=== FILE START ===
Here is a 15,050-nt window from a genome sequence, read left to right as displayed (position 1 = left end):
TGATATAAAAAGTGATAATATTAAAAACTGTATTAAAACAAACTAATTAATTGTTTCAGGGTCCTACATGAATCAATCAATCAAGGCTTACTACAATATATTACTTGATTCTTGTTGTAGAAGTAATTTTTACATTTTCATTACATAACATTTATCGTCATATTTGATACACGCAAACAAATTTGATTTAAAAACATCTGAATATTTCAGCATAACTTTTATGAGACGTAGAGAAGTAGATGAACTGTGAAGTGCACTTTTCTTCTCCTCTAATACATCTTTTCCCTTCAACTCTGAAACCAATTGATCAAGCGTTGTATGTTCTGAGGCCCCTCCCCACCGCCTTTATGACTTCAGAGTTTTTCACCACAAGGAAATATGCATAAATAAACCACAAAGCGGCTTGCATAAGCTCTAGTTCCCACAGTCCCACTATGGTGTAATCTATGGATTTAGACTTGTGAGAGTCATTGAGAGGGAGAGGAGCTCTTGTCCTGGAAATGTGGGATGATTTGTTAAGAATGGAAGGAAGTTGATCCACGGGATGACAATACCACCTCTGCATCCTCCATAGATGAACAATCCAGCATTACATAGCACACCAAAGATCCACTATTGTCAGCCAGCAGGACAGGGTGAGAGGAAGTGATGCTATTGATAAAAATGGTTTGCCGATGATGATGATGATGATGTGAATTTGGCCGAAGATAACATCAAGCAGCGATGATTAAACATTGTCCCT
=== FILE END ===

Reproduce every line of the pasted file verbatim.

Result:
Here is a 15,050-nt window from a genome sequence, read left to right as displayed (position 1 = left end):
TGATATAAAAAGTGATAATATTAAAAACTGTATTAAAACAAACTAATTAATTGTTTCAGGGTCCTACATGAATCAATCAATCAAGGCTTACTACAATATATTACTTGATTCTTGTTGTAGAAGTAATTTTTACATTTTCATTACATAACATTTATCGTCATATTTGATACACGCAAACAAATTTGATTTAAAAACATCTGAATATTTCAGCATAACTTTTATGAGACGTAGAGAAGTAGATGAACTGTGAAGTGCACTTTTCTTCTCCTCTAATACATCTTTTCCCTTCAACTCTGAAACCAATTGATCAAGCGTTGTATGTTCTGAGGCCCCTCCCCACCGCCTTTATGACTTCAGAGTTTTTCACCACAAGGAAATATGCATAAATAAACCACAAAGCGGCTTGCATAAGCTCTAGTTCCCACAGTCCCACTATGGTGTAATCTATGGATTTAGACTTGTGAGAGTCATTGAGAGGGAGAGGAGCTCTTGTCCTGGAAATGTGGGATGATTTGTTAAGAATGGAAGGAAGTTGATCCACGGGATGACAATACCACCTCTGCATCCTCCATAGATGAACAATCCAGCATTACATAGCACACCAAAGATCCACTATTGTCAGCCAGCAGGACAGGGTGAGAGGAAGTGATGCTATTGATAAAAATGGTTTGCCGATGATGATGATGATGATGTGAATTTGGCCGAAGATAACATCAAGCAGCGATGATTAAACATTGTCCCT